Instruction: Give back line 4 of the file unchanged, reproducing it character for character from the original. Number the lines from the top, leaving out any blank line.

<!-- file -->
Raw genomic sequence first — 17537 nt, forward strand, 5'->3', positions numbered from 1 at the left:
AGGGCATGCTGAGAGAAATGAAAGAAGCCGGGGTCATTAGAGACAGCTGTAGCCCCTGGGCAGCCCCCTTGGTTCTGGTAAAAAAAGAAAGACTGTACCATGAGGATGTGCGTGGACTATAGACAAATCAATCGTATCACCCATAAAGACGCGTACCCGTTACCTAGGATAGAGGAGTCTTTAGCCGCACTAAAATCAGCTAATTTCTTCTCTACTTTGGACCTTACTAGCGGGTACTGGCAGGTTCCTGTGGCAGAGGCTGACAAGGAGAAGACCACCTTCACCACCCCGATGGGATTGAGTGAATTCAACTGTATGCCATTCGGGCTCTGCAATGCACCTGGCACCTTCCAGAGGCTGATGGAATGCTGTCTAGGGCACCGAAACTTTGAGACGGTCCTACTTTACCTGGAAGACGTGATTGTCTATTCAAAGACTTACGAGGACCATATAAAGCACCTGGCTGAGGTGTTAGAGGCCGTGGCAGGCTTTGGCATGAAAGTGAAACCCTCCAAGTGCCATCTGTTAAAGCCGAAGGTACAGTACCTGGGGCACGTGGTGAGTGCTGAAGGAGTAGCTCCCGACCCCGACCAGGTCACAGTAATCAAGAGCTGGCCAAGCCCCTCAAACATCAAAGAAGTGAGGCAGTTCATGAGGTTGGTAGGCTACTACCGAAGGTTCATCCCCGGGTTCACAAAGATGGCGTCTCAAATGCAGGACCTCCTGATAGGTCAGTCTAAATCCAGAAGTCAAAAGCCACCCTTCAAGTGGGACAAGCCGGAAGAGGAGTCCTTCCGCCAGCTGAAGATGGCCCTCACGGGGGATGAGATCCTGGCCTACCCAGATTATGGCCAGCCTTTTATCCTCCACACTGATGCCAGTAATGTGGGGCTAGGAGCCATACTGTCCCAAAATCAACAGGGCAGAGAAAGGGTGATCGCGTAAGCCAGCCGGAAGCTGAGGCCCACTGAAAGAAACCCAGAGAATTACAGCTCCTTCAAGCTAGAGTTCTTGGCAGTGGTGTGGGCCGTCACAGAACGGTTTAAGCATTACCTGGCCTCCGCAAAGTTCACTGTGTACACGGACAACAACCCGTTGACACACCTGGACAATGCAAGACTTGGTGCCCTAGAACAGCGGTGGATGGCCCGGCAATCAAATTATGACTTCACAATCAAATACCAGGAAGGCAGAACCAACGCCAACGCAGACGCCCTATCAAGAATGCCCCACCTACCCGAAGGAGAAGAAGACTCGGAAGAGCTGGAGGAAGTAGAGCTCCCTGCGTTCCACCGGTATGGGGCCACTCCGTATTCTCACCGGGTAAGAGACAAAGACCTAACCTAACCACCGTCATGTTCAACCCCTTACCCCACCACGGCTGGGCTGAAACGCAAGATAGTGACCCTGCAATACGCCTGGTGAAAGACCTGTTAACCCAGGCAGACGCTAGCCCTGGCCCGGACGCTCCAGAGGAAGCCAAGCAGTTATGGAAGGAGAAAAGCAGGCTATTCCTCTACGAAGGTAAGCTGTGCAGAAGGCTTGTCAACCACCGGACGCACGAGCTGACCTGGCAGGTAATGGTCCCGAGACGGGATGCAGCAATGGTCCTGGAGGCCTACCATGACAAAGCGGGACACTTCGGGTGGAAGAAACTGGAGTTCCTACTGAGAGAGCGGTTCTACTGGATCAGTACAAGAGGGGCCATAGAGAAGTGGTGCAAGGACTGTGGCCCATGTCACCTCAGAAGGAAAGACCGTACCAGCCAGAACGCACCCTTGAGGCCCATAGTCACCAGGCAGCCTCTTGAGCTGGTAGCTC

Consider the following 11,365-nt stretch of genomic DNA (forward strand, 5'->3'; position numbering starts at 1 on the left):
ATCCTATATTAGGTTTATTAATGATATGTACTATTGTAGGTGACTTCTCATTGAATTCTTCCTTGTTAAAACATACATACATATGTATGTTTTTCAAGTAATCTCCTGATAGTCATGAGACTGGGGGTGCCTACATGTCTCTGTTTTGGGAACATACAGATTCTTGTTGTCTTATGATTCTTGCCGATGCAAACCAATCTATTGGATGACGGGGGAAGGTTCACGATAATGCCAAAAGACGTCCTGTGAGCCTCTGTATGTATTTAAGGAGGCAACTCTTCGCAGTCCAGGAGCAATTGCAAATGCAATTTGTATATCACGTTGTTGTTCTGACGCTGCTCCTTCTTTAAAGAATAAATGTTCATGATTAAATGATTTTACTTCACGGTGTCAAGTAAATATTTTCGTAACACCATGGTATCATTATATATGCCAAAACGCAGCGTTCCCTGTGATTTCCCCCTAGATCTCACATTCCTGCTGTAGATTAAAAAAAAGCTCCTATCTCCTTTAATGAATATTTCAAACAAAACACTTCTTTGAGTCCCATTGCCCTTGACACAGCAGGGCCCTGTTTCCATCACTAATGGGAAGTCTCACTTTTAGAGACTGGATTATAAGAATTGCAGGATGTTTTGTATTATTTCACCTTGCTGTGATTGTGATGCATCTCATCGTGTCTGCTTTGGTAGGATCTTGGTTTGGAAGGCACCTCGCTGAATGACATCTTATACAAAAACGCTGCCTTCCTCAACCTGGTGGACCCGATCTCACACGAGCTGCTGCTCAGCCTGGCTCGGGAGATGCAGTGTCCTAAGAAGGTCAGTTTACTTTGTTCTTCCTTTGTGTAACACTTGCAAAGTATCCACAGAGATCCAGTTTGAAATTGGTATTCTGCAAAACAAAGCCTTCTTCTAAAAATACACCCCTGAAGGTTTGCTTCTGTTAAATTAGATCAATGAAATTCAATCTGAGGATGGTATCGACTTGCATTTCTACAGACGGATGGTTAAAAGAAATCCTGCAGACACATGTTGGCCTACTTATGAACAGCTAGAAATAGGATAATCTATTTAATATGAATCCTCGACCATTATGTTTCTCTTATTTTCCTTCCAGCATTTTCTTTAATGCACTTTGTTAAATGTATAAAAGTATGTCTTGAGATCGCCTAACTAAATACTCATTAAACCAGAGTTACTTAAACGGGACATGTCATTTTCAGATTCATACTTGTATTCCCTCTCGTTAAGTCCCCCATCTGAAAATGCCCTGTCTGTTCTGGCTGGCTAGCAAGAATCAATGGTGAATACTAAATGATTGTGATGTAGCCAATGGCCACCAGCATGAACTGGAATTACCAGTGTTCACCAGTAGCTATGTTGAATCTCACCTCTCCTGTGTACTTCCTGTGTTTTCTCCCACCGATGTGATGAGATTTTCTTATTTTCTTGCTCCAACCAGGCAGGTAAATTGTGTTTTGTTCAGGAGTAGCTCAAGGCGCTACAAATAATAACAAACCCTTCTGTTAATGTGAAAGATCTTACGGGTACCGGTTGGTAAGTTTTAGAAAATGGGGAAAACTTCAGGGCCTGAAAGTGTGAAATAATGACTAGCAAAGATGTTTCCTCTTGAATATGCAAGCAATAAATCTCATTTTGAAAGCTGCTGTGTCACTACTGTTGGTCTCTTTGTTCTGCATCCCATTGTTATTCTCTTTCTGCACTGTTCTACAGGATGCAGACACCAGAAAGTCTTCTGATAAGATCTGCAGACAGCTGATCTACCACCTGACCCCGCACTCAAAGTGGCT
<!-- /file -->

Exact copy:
ATCCTATATTAGGTTTATTAATGATATGTACTATTGTAGGTGACTTCTCATTGAATTCTTCCTTGTTAAAACATACATACATATGTATGTTTTTCAAGTAATCTCCTGATAGTCATGAGACTGGGGGTGCCTACATGTCTCTGTTTTGGGAACATACAGATTCTTGTTGTCTTATGATTCTTGCCGATGCAAACCAATCTATTGGATGACGGGGGAAGGTTCACGATAATGCCAAAAGACGTCCTGTGAGCCTCTGTATGTATTTAAGGAGGCAACTCTTCGCAGTCCAGGAGCAATTGCAAATGCAATTTGTATATCACGTTGTTGTTCTGACGCTGCTCCTTCTTTAAAGAATAAATGTTCATGATTAAATGATTTTACTTCACGGTGTCAAGTAAATATTTTCGTAACACCATGGTATCATTATATATGCCAAAACGCAGCGTTCCCTGTGATTTCCCCCTAGATCTCACATTCCTGCTGTAGATTAAAAAAAAGCTCCTATCTCCTTTAATGAATATTTCAAACAAAACACTTCTTTGAGTCCCATTGCCCTTGACACAGCAGGGCCCTGTTTCCATCACTAATGGGAAGTCTCACTTTTAGAGACTGGATTATAAGAATTGCAGGATGTTTTGTATTATTTCACCTTGCTGTGATTGTGATGCATCTCATCGTGTCTGCTTTGGTAGGATCTTGGTTTGGAAGGCACCTCGCTGAATGACATCTTATACAAAAACGCTGCCTTCCTCAACCTGGTGGACCCGATCTCACACGAGCTGCTGCTCAGCCTGGCTCGGGAGATGCAGTGTCCTAAGAAGGTCAGTTTACTTTGTTCTTCCTTTGTGTAACACTTGCAAAGTATCCACAGAGATCCAGTTTGAAATTGGTATTCTGCAAAACAAAGCCTTCTTCTAAAAATACACCCCTGAAGGTTTGCTTCTGTTAAATTAGATCAATGAAATTCAATCTGAGGATGGTATCGACTTGCATTTCTACAGACGGATGGTTAAAAGAAATCCTGCAGACACATGTTGGCCTACTTATGAACAGCTAGAAATAGGATAATCTATTTAATATGAATCCTCGACCATTATGTTTCTCTTATTTTCCTTCCAGCATTTTCTTTAATGCACTTTGTTAAATGTATAAAAGTATGTCTTGAGATCGCCTAACTAAATACTCATTAAACCAGAGTTACTTAAACGGGACATGTCATTTTCAGATTCATACTTGTATTCCCTCTCGTTAAGTCCCCCATCTGAAAATGCCCTGTCTGTTCTGGCTGGCTAGCAAGAATCAATGGTGAATACTAAATGATTGTGATGTAGCCAATGGCCACCAGCATGAACTGGAATTACCAGTGTTCACCAGTAGCTATGTTGAATCTCACCTCTCCTGTGTACTTCCTGTGTTTTCTCCCACCGATGTGATGAGATTTTCTTATTTTCTTGCTCCAACCAGGCAGGTAAATTGTGTTTTGTTCAGGAGTAGCTCAAGGCGCTACAAATAATAACAAACCCTTCTGTTAATGTGAAAGATCTTACGGGTACCGGTTGGTAAGTTTTAGAAAATGGGGAAAACTTCAGGGCCTGAAAGTGTGAAATAATGACTAGCAAAGATGTTTCCTCTTGAATATGCAAGCAATAAATCTCATTTTGAAAGCTGCTGTGTCACTACTGTTGGTCTCTTTGTTCTGCATCCCATTGTTATTCTCTTTCTGCACTGTTCTACAGGATGCAGACACCAGAAAGTCTTCTGATAAGATCTGCAGACAGCTGATCTACCACCTGACCCCGCACTCAAAGTGGCT